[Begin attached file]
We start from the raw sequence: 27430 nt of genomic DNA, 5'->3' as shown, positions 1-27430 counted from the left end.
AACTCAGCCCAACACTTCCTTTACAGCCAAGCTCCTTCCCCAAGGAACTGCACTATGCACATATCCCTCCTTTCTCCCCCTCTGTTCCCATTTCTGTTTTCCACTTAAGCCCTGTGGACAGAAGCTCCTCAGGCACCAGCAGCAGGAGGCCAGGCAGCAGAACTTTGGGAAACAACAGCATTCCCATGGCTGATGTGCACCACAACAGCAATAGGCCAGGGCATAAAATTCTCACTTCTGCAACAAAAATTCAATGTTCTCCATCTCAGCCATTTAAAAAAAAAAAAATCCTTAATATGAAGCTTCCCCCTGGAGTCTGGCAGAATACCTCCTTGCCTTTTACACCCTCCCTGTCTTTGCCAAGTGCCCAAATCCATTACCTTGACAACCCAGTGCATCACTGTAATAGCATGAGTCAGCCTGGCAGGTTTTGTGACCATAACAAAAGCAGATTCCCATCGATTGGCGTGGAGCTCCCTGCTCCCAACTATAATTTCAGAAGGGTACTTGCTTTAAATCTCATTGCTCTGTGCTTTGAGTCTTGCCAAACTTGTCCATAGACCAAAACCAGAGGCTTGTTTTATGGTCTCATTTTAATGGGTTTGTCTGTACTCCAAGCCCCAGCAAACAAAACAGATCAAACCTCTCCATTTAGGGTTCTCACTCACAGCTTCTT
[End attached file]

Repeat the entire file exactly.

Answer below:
We start from the raw sequence: 27430 nt of genomic DNA, 5'->3' as shown, positions 1-27430 counted from the left end.
AACTCAGCCCAACACTTCCTTTACAGCCAAGCTCCTTCCCCAAGGAACTGCACTATGCACATATCCCTCCTTTCTCCCCCTCTGTTCCCATTTCTGTTTTCCACTTAAGCCCTGTGGACAGAAGCTCCTCAGGCACCAGCAGCAGGAGGCCAGGCAGCAGAACTTTGGGAAACAACAGCATTCCCATGGCTGATGTGCACCACAACAGCAATAGGCCAGGGCATAAAATTCTCACTTCTGCAACAAAAATTCAATGTTCTCCATCTCAGCCATTTAAAAAAAAAAAAATCCTTAATATGAAGCTTCCCCCTGGAGTCTGGCAGAATACCTCCTTGCCTTTTACACCCTCCCTGTCTTTGCCAAGTGCCCAAATCCATTACCTTGACAACCCAGTGCATCACTGTAATAGCATGAGTCAGCCTGGCAGGTTTTGTGACCATAACAAAAGCAGATTCCCATCGATTGGCGTGGAGCTCCCTGCTCCCAACTATAATTTCAGAAGGGTACTTGCTTTAAATCTCATTGCTCTGTGCTTTGAGTCTTGCCAAACTTGTCCATAGACCAAAACCAGAGGCTTGTTTTATGGTCTCATTTTAATGGGTTTGTCTGTACTCCAAGCCCCAGCAAACAAAACAGATCAAACCTCTCCATTTAGGGTTCTCACTCACAGCTTCTT